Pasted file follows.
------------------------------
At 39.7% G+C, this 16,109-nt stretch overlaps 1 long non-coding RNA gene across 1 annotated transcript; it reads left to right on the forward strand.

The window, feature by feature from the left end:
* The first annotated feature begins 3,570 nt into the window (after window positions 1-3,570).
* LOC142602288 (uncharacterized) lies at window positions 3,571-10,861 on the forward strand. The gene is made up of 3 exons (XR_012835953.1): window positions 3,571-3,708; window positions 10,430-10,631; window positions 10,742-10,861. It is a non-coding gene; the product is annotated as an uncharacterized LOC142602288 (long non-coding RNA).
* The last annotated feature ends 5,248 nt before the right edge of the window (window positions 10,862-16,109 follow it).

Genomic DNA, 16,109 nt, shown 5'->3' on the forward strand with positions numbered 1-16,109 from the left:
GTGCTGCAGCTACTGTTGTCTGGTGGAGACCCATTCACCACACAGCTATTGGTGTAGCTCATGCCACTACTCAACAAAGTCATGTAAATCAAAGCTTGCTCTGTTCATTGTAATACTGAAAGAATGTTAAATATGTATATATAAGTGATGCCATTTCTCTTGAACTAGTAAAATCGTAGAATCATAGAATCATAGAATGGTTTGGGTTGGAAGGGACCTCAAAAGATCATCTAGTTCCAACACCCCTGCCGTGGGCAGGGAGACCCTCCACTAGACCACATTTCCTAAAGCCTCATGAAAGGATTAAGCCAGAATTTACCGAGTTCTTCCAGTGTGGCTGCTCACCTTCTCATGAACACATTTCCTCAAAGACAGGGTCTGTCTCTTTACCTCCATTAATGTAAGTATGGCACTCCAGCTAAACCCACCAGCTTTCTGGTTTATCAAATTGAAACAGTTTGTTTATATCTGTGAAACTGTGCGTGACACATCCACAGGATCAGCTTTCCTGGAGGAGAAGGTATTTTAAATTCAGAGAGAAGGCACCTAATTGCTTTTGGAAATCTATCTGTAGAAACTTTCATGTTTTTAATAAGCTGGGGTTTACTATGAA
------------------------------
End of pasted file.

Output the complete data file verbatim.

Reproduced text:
At 39.7% G+C, this 16,109-nt stretch overlaps 1 long non-coding RNA gene across 1 annotated transcript; it reads left to right on the forward strand.

The window, feature by feature from the left end:
* The first annotated feature begins 3,570 nt into the window (after window positions 1-3,570).
* LOC142602288 (uncharacterized) lies at window positions 3,571-10,861 on the forward strand. The gene is made up of 3 exons (XR_012835953.1): window positions 3,571-3,708; window positions 10,430-10,631; window positions 10,742-10,861. It is a non-coding gene; the product is annotated as an uncharacterized LOC142602288 (long non-coding RNA).
* The last annotated feature ends 5,248 nt before the right edge of the window (window positions 10,862-16,109 follow it).

Genomic DNA, 16,109 nt, shown 5'->3' on the forward strand with positions numbered 1-16,109 from the left:
GTGCTGCAGCTACTGTTGTCTGGTGGAGACCCATTCACCACACAGCTATTGGTGTAGCTCATGCCACTACTCAACAAAGTCATGTAAATCAAAGCTTGCTCTGTTCATTGTAATACTGAAAGAATGTTAAATATGTATATATAAGTGATGCCATTTCTCTTGAACTAGTAAAATCGTAGAATCATAGAATCATAGAATGGTTTGGGTTGGAAGGGACCTCAAAAGATCATCTAGTTCCAACACCCCTGCCGTGGGCAGGGAGACCCTCCACTAGACCACATTTCCTAAAGCCTCATGAAAGGATTAAGCCAGAATTTACCGAGTTCTTCCAGTGTGGCTGCTCACCTTCTCATGAACACATTTCCTCAAAGACAGGGTCTGTCTCTTTACCTCCATTAATGTAAGTATGGCACTCCAGCTAAACCCACCAGCTTTCTGGTTTATCAAATTGAAACAGTTTGTTTATATCTGTGAAACTGTGCGTGACACATCCACAGGATCAGCTTTCCTGGAGGAGAAGGTATTTTAAATTCAGAGAGAAGGCACCTAATTGCTTTTGGAAATCTATCTGTAGAAACTTTCATGTTTTTAATAAGCTGGGGTTTACTATGAA